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Other Census

While the federal censuses are the most commonly used population schedules, it is important to remember that some states also took a separate census, often in the middle of the decade (years ending with “5.”) The Historical Genealogy Department holds many of the state censuses. A relatively complete listing of state and territorial census records on microfilm is listed in follows. Please note that schedules may not have survived for every county in a particular state and census year.

Ca

1852

CO

1885

FL

1885

IL

1825,30,35,45,55,65

IA

1836,38,44,46,47,49,51,52,53,54,56, 59,60,81,85,88,89,91,92,95

KS

1865

MI

1827,30,34,45,50,54,64,70,74,80,84,94

MN

1857,65,75,85,95,1905

MS

1792,1805,08,10,13,16,18,20,22-25,30, 33,37,40,41,45,50,53,60,66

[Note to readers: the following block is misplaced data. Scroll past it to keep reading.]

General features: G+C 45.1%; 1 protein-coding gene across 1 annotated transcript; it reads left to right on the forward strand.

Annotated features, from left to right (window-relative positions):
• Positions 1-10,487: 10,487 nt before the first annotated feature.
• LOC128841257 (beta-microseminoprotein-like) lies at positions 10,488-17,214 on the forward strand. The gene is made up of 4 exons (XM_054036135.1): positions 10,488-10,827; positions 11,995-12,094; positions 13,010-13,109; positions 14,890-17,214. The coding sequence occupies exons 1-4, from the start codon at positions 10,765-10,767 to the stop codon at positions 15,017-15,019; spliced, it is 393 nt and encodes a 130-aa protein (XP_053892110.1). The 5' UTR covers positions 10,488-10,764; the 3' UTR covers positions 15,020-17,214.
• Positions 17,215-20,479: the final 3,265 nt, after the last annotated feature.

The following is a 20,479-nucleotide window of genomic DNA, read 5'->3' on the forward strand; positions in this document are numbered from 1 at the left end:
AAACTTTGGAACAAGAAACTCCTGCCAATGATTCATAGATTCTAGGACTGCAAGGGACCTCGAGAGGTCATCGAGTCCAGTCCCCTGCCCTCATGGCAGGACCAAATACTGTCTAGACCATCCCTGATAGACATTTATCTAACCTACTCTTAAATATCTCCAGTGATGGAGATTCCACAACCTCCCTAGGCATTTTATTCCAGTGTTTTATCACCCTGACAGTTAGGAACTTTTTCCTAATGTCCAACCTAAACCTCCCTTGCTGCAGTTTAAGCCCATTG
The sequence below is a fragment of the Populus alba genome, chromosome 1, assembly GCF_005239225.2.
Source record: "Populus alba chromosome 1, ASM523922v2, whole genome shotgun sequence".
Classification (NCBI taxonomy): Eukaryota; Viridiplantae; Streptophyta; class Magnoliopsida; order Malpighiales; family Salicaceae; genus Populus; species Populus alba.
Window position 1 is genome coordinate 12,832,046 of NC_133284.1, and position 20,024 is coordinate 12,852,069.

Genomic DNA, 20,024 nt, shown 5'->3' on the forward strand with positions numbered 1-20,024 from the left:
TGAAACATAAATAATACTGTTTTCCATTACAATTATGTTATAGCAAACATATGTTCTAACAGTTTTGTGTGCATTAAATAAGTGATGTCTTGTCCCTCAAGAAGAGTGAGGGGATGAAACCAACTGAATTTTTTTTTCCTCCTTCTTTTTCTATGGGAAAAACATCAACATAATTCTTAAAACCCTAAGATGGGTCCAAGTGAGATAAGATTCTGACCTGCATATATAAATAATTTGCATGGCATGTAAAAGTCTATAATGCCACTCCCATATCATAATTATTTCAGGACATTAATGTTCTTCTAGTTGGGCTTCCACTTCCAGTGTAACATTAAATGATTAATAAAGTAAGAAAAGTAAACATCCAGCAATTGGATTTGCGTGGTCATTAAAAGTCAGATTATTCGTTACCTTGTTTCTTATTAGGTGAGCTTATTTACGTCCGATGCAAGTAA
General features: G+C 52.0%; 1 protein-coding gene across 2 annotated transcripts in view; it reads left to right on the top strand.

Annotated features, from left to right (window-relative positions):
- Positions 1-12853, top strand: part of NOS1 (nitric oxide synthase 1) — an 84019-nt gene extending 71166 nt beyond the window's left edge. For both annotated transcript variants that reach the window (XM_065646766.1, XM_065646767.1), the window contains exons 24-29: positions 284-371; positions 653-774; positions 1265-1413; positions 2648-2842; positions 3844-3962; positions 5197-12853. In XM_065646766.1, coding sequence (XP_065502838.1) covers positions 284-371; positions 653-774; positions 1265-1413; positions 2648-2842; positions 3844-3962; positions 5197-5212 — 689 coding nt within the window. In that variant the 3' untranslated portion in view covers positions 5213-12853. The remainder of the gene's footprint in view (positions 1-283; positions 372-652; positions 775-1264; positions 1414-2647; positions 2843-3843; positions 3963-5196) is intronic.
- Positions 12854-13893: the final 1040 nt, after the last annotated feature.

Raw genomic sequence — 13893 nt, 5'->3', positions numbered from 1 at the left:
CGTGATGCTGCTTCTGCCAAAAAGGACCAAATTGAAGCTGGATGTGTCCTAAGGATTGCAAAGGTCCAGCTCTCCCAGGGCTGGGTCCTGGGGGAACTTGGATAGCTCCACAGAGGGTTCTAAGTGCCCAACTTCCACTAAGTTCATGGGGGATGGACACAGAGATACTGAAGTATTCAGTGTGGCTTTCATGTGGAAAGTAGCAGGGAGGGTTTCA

MO

1876

NE

1885

NJ

1855,65,75

NM

1885

NY

1815,20,25,30,35,40,45,50,55,60,65, 70,75,80,92,1905,1915,1925

OR

1842,45,49,50,53,54,55,56,57,58,59

RI

1865 (with index),75,85

WA

1856,57,58,60,71,73,74,75,77,78,79, 80,81,83,84,85,87,89,91,92,98

WI

1836-42,46,47,55,75,95,1905

For the most up to date list of state censuses in microtext form, check the microtext catalog drawer labeled "State Census" for state, county and year. Most of the state censuses on microtext are not indexed. Searchers also will want to check the online catalog under the name of the county for state censuses in book form. Periodicals also may list census material, including federal, state and town incorporation censuses. The PERiodical Source Index is an invaluable source for locating these articles.

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Select Finding Aids

Bourne, Delia Cothrun. “Federal Census Research: Guidelines and Hints.” Indiana Genealogist, v. 5,no. 1, March 1994. Fort Wayne, IN: Indiana Genealogical Society. 1994. /Gc 977.2 In 2015 /

Burroughs, Tony. “The Original Soundex Instructions.” National Genealogical Society Quarterly, v.89, n. 4, December 2001. /Gc 929 N218n/